And what differences could this mean for consumers?
The main difference
is that all communications providers will only need to look to one
set of general conditions to ensure they are complying with the
law. There will not be different ‘licences’ containing different
conditions any longer. This also means that communications providers
are responsible for ascertaining which of the general conditions
applies to them and their operations – they will not be issued with
a personal licence which sets out their obligations. The obligations
themselves are similar to those contained in current licences, although
they have been redrafted in line with the new EC Communications
Directives and the Communications Act. The new general conditions
ensure that all communications providers provide a basic level of
consumer protection. By looking at the general conditions, a consumer
will be able to gain an understanding of their rights as against
a communications provider, for example, what they may require in
their contracts, termination and disconnection rights, and itemised
have been found to have Significant Market Power (SMP) as a result
of a market review may be subject to further specific conditions
which will apply in addition to the general conditions. Oftel is
currently undertaking the process of market reviews to determine
which companies should be subject to these specific conditions under
the new regime. These will be the subject of separate Oftel consultation.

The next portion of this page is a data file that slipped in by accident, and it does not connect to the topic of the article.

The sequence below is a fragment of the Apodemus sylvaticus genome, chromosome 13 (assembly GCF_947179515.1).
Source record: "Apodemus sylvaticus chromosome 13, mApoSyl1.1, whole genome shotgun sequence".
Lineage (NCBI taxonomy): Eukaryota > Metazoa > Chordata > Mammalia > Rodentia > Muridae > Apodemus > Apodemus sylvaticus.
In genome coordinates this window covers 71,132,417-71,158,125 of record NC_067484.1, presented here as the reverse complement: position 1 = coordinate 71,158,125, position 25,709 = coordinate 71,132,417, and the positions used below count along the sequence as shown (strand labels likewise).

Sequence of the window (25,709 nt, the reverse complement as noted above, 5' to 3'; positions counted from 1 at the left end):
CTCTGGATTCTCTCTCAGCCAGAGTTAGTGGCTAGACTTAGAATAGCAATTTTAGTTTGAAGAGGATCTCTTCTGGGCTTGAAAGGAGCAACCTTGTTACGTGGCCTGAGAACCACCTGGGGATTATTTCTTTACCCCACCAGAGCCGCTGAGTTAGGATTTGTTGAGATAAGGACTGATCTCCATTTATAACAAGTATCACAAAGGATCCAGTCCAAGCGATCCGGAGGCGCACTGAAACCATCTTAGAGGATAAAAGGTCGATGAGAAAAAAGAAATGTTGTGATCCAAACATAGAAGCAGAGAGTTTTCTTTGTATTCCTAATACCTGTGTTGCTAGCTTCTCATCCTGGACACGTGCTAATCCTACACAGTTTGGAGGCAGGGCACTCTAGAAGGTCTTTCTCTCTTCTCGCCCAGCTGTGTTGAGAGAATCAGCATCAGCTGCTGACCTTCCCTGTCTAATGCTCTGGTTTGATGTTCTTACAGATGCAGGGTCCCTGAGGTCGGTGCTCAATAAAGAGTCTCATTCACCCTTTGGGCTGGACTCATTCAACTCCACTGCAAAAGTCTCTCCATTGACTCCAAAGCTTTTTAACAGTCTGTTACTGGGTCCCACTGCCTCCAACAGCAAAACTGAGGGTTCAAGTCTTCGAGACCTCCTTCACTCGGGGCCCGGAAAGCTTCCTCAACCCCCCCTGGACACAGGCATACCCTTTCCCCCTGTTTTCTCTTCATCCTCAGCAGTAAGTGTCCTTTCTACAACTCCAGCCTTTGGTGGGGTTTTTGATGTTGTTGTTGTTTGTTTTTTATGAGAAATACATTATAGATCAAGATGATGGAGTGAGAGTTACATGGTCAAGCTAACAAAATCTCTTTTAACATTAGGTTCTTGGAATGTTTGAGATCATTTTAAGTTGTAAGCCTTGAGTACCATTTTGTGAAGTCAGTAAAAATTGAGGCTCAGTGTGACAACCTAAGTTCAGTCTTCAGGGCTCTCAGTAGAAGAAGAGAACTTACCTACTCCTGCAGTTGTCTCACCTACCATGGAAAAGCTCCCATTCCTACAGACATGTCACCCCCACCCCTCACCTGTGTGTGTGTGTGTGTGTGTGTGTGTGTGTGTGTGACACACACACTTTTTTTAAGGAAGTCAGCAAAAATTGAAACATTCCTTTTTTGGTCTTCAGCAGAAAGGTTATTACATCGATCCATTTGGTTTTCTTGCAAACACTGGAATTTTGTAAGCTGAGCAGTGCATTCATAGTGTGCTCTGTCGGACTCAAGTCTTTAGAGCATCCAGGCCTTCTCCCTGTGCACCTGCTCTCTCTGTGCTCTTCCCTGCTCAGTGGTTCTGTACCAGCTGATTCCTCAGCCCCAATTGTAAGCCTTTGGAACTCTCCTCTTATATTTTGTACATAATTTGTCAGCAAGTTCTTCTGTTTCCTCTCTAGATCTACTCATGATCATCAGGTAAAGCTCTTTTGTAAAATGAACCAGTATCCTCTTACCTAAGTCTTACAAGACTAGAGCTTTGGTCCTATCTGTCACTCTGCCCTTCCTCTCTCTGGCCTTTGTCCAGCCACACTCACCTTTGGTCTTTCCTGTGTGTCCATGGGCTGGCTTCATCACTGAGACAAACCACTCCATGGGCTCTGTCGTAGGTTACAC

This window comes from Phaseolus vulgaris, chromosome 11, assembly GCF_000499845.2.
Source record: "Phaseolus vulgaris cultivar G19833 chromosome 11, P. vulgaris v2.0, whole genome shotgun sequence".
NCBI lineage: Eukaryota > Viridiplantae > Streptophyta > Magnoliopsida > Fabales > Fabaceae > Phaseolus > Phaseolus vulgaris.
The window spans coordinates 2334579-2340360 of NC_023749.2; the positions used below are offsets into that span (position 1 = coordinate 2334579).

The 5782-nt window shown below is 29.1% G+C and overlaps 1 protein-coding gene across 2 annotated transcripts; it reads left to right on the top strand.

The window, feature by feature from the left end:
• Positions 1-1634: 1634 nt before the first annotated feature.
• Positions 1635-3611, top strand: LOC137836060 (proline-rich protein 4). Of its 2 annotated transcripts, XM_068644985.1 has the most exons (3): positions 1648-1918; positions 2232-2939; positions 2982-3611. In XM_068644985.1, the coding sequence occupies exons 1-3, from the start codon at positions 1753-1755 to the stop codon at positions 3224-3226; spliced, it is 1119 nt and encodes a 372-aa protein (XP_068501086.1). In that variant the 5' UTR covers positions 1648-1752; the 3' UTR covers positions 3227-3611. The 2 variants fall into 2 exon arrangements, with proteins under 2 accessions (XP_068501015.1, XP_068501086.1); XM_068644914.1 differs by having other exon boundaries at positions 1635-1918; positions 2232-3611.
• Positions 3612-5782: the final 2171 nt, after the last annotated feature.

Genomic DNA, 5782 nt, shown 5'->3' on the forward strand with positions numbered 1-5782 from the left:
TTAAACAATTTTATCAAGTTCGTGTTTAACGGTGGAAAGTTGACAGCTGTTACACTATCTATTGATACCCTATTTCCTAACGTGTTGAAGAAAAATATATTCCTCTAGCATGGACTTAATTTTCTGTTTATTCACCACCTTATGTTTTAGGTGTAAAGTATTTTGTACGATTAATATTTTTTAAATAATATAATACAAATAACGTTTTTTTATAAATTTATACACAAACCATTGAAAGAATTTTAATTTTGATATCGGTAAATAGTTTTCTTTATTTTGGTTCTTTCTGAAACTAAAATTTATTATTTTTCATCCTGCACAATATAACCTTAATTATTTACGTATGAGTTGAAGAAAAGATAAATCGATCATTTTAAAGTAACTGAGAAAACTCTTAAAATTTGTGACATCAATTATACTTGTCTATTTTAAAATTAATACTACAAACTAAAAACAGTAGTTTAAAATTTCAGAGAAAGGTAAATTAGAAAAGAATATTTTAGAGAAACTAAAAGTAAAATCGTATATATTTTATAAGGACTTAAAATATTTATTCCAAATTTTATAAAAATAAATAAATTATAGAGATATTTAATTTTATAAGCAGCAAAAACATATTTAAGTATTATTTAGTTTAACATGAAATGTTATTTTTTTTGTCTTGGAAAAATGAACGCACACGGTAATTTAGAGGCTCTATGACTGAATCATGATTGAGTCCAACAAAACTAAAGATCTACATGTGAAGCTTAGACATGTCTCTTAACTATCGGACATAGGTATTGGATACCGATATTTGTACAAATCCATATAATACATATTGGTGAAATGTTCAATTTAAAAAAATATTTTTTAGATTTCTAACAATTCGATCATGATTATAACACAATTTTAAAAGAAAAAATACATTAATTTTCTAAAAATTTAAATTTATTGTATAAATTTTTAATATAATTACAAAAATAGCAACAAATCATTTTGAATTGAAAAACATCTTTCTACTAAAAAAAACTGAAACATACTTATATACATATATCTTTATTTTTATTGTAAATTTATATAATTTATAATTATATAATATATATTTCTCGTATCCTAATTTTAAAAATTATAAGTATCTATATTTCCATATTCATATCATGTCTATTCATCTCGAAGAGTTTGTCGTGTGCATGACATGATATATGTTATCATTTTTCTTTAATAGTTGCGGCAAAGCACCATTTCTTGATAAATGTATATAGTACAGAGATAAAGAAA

mean you are relaxing regulation?
are obligations which apply to telecommunications systems operators
at present which will not be carried forward into the new regime,
it is more accurate to say that the general conditions represent
a simplification and application of appropriate regulation. One
set of general conditions applicable to all will provide a more
streamlined and transparent regime for current and new operators
and service providers.
companies will be required to negotiate interconnection under the
A company which
provides a public electronic communications network will be required
to negotiate interconnection with other such companies. Oftel has
produced further guidance on this aspect of the new regime: http://www.oftel.gov.uk/publications/eu_directives/2003/intercon0503.htm
happen after the Directives come into force but before Ofcom is
the Communications Act 2003, the Director will be responsible for
setting and enforcing the general conditions until the formal ‘hand
over’ to Ofcom, expected later this year.
be able to fine companies in that period?
Yes – new powers
allow the Director to impose a penalty of up to 10% of turnover
upon a company or individual for breach of a general or specific
used its powers to fine companies?
only has powers to fine companies under the Competition Act – not
for breach of a licence condition.
still have Competition Act powers?
Yes – Part 5
of the Communications Act sets out where Ofcom will share Competition
Act powers with the Office of Fair Trading.
Government have to approve the conditions that Oftel has drafted?
the other industries that will come under Ofcom - how will they
The new framework
required by the EC Directives is intended to apply electronic communications
networks and services providers, which will include some companies
using radio spectrum under licence or exemption from the Radiocommunications
Agency, and also some broadcasters. Further details on how the new
Directives will effect the regulation of radio spectrum can be found
on the RA’s website www.radio.gov.uk.
The new Directives do not apply to the provision of content, only
conveyance, and the networks over which such conveyance occurs.
give an example of a communications network operator/service provider